- The Washington Times - Tuesday, April 3, 2007

The Washington Nationals’ first real Opening Day at RFK didn’t seem at all like the real thing.

Where was the sellout crowd? Where was Goldman’s Band, the otherwise anonymous blowers and bangers who showed up each April at Griffith Stadium in bygone days? Where were the 10-cent programs, 25-cent Cokes and 50-cent Briggs Pigs? Most important, where was the president of the United States? It used to be a lovely and cherished tradition: the First Fan tossing out the First Ball on the First Day.

So what happened? On Opening Day, the president belongs at the ballpark, especially now that he doesn’t have to go to Baltimore or some other boondock. This marks the second straight year that Bush has played hooky here, making him the first president since Richard Nixon to do so. And we all know what happened to Richard Nixon.

The White House’s official explanation was that Bush had a scheduling conflict, which is government-speak for saying he didn’t want to bother coming. With the president’s approval ratings down around the same level as the Nats’ pennant prospects, the thought arises that maybe he was afraid of being booed — although a White House spokeswoman denied it.

I doubt that would have happened, because most fans hereabouts have too much respect for the presidency, if not necessarily this president. But even if it did happen, so what? In 1951, President Truman was dealt a large helping of raspberries because the opener came a few days after he fired popular Gen. Douglas MacArthur as supreme commander of the United Nations forces in Korea. Didn’t bother Harry; he just gave a big smile, a big wave and settled down to enjoy the ballgame (although the missus, Bess Truman, was said to be the biggest fan in the family).

Sometimes the presence of the president provided interesting sidelights. When White Sox outfielder Jim Rivera snared John F. Kennedy’s first toss in 1962, he scowled after returning the ball to JFK for a presidential signature.

“Nobody can read that [garbage],” he told the most important man in the free world. “Is that the way they taught you to write at Harvard? Gimme one I can show to people.” Laughing, Kennedy autographed another ball, more carefully this time.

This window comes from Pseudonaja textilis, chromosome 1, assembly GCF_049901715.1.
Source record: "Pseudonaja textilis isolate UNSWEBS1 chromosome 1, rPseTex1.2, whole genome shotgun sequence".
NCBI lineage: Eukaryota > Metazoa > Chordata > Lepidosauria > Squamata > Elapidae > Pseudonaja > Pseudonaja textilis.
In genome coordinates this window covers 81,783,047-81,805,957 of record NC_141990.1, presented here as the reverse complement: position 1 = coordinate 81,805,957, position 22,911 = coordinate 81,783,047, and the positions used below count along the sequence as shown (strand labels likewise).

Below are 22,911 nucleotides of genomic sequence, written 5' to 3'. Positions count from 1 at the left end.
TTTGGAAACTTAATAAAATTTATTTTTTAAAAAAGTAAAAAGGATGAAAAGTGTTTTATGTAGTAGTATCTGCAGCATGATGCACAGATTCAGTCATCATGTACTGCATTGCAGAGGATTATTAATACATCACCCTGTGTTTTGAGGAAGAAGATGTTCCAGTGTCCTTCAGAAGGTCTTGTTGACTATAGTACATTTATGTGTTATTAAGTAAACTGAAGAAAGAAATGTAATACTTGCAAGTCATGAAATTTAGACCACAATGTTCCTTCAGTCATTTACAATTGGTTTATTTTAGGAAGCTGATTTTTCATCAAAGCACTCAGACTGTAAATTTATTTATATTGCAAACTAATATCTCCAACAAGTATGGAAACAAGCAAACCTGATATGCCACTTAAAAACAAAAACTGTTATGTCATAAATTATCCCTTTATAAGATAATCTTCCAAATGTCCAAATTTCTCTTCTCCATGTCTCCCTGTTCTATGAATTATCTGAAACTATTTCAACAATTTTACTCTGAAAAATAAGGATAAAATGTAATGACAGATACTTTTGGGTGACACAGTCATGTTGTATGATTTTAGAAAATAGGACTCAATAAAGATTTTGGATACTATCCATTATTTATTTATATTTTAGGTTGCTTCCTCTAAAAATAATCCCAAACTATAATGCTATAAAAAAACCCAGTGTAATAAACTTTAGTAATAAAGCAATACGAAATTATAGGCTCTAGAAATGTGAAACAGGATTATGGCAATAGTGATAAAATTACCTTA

Mickey Vernon, the old Senators first baseman who should be in the Hall of Fame but isn’t, joined Hank Thomas, grandson of the immortal Walter Johnson; Chuck Hinton, another former Senators star; and D.C. Mayor Adrian Fenty in tossing out first balls yesterday. With all respect to these esteemed gentleman, all four pitches didn’t begin to equal one by the chief occupant of 1600 Pennsylvania Ave. Perhaps new manager Manny Acta should have let one of the quartet handle the real mound chores — even Vernon, who is nearly 89 — because nominal Nats ace John Patterson was about as effective against the Marlins as Floyd Patterson against Sonny Liston in the early 1960s.

Patterson lasted exactly 32/3 innings, allowing seven hits and six runs while throwing 80 pitches. By the time he departed in favor of somebody named Levale Speigner, the Marlins were ahead 6-0 in what eventually evolved as a 9-2 breeze.

Though the crowd of 40,389 roused itself briefly when the Nats scored a couple of runs, even the dullest of Bush’s meetings might have been more interesting than the proceedings at RFK.

Hey, do you suppose George W. knew something we didn’t? On the warmest Opening Day anybody could remember, there were few clouds in the sky but plenty on the Nats’ horizon. True, Opening Day is only 1/162nd of the long, long season, but if Patterson couldn’t get the job done … Ouch! Tonight the Nats will seek to get even with the world by sending Shawn Hill to the mound. If he can’t get that first victory, there are always the widely feared Matt Chico, Jerome Williams and Jason Bergmann, et al, to follow.

Double ouch! Considering that center fielder Nook Logan and shortstop Cristian Guzman departed with injuries, Opening Day 2007 was about as gloomy as possible for the unrelievedly sunshiny Acta’s debut as a skipper in the bigs. At first glance, all those predictions that the Nats will lose 100 or 110 games seem alarmingly accurate.

Yet the president is supposed to be a man of the people, through good times and bad, and he should have been there as an eyewitness to loss No. 1. After all, the Nats will be his hometown team, as well as ours, for two more years.

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